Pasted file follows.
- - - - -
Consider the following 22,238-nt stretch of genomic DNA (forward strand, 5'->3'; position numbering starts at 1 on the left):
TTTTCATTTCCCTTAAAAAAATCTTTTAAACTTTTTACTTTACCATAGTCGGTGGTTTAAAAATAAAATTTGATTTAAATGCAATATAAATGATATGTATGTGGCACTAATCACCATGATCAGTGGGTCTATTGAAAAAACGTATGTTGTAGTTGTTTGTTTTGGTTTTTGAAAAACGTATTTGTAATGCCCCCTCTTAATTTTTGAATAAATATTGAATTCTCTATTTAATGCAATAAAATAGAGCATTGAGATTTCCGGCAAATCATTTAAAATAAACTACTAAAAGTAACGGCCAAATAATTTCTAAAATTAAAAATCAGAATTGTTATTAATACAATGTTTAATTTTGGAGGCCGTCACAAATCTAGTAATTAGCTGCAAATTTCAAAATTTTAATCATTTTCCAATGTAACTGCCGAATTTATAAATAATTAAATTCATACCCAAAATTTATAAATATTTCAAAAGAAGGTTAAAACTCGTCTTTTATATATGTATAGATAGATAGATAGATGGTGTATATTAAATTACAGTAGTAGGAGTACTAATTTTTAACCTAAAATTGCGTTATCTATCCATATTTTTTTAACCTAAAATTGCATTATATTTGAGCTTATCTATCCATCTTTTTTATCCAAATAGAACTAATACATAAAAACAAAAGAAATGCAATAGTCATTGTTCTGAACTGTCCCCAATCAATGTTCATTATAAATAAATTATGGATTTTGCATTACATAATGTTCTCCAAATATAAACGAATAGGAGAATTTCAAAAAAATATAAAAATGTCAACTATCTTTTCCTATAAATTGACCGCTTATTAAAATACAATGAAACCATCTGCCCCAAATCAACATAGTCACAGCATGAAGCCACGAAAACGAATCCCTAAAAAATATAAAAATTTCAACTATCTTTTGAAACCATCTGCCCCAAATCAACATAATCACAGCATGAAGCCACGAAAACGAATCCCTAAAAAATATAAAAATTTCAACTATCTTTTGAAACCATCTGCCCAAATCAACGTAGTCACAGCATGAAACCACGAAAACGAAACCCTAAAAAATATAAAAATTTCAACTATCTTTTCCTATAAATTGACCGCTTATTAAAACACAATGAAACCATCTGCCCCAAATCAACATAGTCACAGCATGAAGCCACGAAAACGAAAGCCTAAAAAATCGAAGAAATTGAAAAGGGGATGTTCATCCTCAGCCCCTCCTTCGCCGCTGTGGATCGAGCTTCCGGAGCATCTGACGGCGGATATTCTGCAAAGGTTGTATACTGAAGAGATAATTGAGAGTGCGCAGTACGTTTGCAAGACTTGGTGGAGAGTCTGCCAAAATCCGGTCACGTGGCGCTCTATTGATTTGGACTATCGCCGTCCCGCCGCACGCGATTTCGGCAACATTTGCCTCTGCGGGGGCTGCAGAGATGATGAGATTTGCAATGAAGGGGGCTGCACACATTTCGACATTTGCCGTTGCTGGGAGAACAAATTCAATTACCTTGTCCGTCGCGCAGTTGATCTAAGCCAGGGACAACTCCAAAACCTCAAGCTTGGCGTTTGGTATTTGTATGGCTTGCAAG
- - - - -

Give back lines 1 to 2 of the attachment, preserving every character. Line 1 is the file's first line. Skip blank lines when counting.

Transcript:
Consider the following 22,238-nt stretch of genomic DNA (forward strand, 5'->3'; position numbering starts at 1 on the left):
TTTTCATTTCCCTTAAAAAAATCTTTTAAACTTTTTACTTTACCATAGTCGGTGGTTTAAAAATAAAATTTGATTTAAATGCAATATAAATGATATGTATGTGGCACTAATCACCATGATCAGTGGGTCTATTGAAAAAACGTATGTTGTAGTTGTTTGTTTTGGTTTTTGAAAAACGTATTTGTAATGCCCCCTCTTAATTTTTGAATAAATATTGAATTCTCTATTTAATGCAATAAAATAGAGCATTGAGATTTCCGGCAAATCATTTAAAATAAACTACTAAAAGTAACGGCCAAATAATTTCTAAAATTAAAAATCAGAATTGTTATTAATACAATGTTTAATTTTGGAGGCCGTCACAAATCTAGTAATTAGCTGCAAATTTCAAAATTTTAATCATTTTCCAATGTAACTGCCGAATTTATAAATAATTAAATTCATACCCAAAATTTATAAATATTTCAAAAGAAGGTTAAAACTCGTCTTTTATATATGTATAGATAGATAGATAGATGGTGTATATTAAATTACAGTAGTAGGAGTACTAATTTTTAACCTAAAATTGCGTTATCTATCCATATTTTTTTAACCTAAAATTGCATTATATTTGAGCTTATCTATCCATCTTTTTTATCCAAATAGAACTAATACATAAAAACAAAAGAAATGCAATAGTCATTGTTCTGAACTGTCCCCAATCAATGTTCATTATAAATAAATTATGGATTTTGCATTACATAATGTTCTCCAAATATAAACGAATAGGAGAATTTCAAAAAAATATAAAAATGTCAACTATCTTTTCCTATAAATTGACCGCTTATTAAAATACAATGAAACCATCTGCCCCAAATCAACATAGTCACAGCATGAAGCCACGAAAACGAATCCCTAAAAAATATAAAAATTTCAACTATCTTTTGAAACCATCTGCCCCAAATCAACATAATCACAGCATGAAGCCACGAAAACGAATCCCTAAAAAATATAAAAATTTCAACTATCTTTTGAAACCATCTGCCCAAATCAACGTAGTCACAGCATGAAACCACGAAAACGAAACCCTAAAAAATATAAAAATTTCAACTATCTTTTCCTATAAATTGACCGCTTATTAAAACACAATGAAACCATCTGCCCCAAATCAACATAGTCACAGCATGAAGCCACGAAAACGAAAGCCTAAAAAATCGAAGAAATTGAAAAGGGGATGTTCATCCTCAGCCCCTCCTTCGCCGCTGTGGATCGAGCTTCCGGAGCATCTGACGGCGGATATTCTGCAAAGGTTGTATACTGAAGAGATAATTGAGAGTGCGCAGTACGTTTGCAAGACTTGGTGGAGAGTCTGCCAAAATCCGGTCACGTGGCGCTCTATTGATTTGGACTATCGCCGTCCCGCCGCACGCGATTTCGGCAACATTTGCCTCTGCGGGGGCTGCAGAGATGATGAGATTTGCAATGAAGGGGGCTGCACACATTTCGACATTTGCCGTTGCTGGGAGAACAAATTCAATTACCTTGTCCGTCGCGCAGTTGATCTAAGCCAGGGACAACTCCAAAACCTCAAGCTTGGCGTTTGGTATTTGTATGGCTTGCAAG